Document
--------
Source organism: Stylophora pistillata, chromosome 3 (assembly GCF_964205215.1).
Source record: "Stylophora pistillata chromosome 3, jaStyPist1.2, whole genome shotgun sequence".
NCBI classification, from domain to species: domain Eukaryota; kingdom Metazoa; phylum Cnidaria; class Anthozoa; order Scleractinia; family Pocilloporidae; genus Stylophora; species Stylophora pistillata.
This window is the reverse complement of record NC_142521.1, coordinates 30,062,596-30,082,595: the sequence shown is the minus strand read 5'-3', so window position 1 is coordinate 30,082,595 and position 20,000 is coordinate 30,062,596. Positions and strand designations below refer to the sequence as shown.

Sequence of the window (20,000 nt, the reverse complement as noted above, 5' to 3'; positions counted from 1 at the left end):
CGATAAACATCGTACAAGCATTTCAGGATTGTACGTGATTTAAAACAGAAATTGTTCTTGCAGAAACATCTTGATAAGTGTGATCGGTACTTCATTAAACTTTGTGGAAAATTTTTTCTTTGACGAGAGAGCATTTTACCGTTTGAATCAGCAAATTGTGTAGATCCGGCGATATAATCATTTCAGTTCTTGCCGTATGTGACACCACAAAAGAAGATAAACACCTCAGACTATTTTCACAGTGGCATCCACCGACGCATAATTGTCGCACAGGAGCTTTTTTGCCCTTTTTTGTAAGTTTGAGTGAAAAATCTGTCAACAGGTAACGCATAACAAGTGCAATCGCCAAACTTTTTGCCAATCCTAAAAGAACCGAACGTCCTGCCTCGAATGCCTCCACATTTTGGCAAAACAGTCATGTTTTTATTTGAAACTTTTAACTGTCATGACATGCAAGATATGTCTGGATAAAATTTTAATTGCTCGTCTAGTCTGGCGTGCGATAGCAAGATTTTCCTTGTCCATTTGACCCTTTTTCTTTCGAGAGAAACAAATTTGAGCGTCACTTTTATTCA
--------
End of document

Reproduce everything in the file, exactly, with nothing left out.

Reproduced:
Source organism: Stylophora pistillata, chromosome 3 (assembly GCF_964205215.1).
Source record: "Stylophora pistillata chromosome 3, jaStyPist1.2, whole genome shotgun sequence".
NCBI classification, from domain to species: domain Eukaryota; kingdom Metazoa; phylum Cnidaria; class Anthozoa; order Scleractinia; family Pocilloporidae; genus Stylophora; species Stylophora pistillata.
This window is the reverse complement of record NC_142521.1, coordinates 30,062,596-30,082,595: the sequence shown is the minus strand read 5'-3', so window position 1 is coordinate 30,082,595 and position 20,000 is coordinate 30,062,596. Positions and strand designations below refer to the sequence as shown.

Sequence of the window (20,000 nt, the reverse complement as noted above, 5' to 3'; positions counted from 1 at the left end):
CGATAAACATCGTACAAGCATTTCAGGATTGTACGTGATTTAAAACAGAAATTGTTCTTGCAGAAACATCTTGATAAGTGTGATCGGTACTTCATTAAACTTTGTGGAAAATTTTTTCTTTGACGAGAGAGCATTTTACCGTTTGAATCAGCAAATTGTGTAGATCCGGCGATATAATCATTTCAGTTCTTGCCGTATGTGACACCACAAAAGAAGATAAACACCTCAGACTATTTTCACAGTGGCATCCACCGACGCATAATTGTCGCACAGGAGCTTTTTTGCCCTTTTTTGTAAGTTTGAGTGAAAAATCTGTCAACAGGTAACGCATAACAAGTGCAATCGCCAAACTTTTTGCCAATCCTAAAAGAACCGAACGTCCTGCCTCGAATGCCTCCACATTTTGGCAAAACAGTCATGTTTTTATTTGAAACTTTTAACTGTCATGACATGCAAGATATGTCTGGATAAAATTTTAATTGCTCGTCTAGTCTGGCGTGCGATAGCAAGATTTTCCTTGTCCATTTGACCCTTTTTCTTTCGAGAGAAACAAATTTGAGCGTCACTTTTATTCA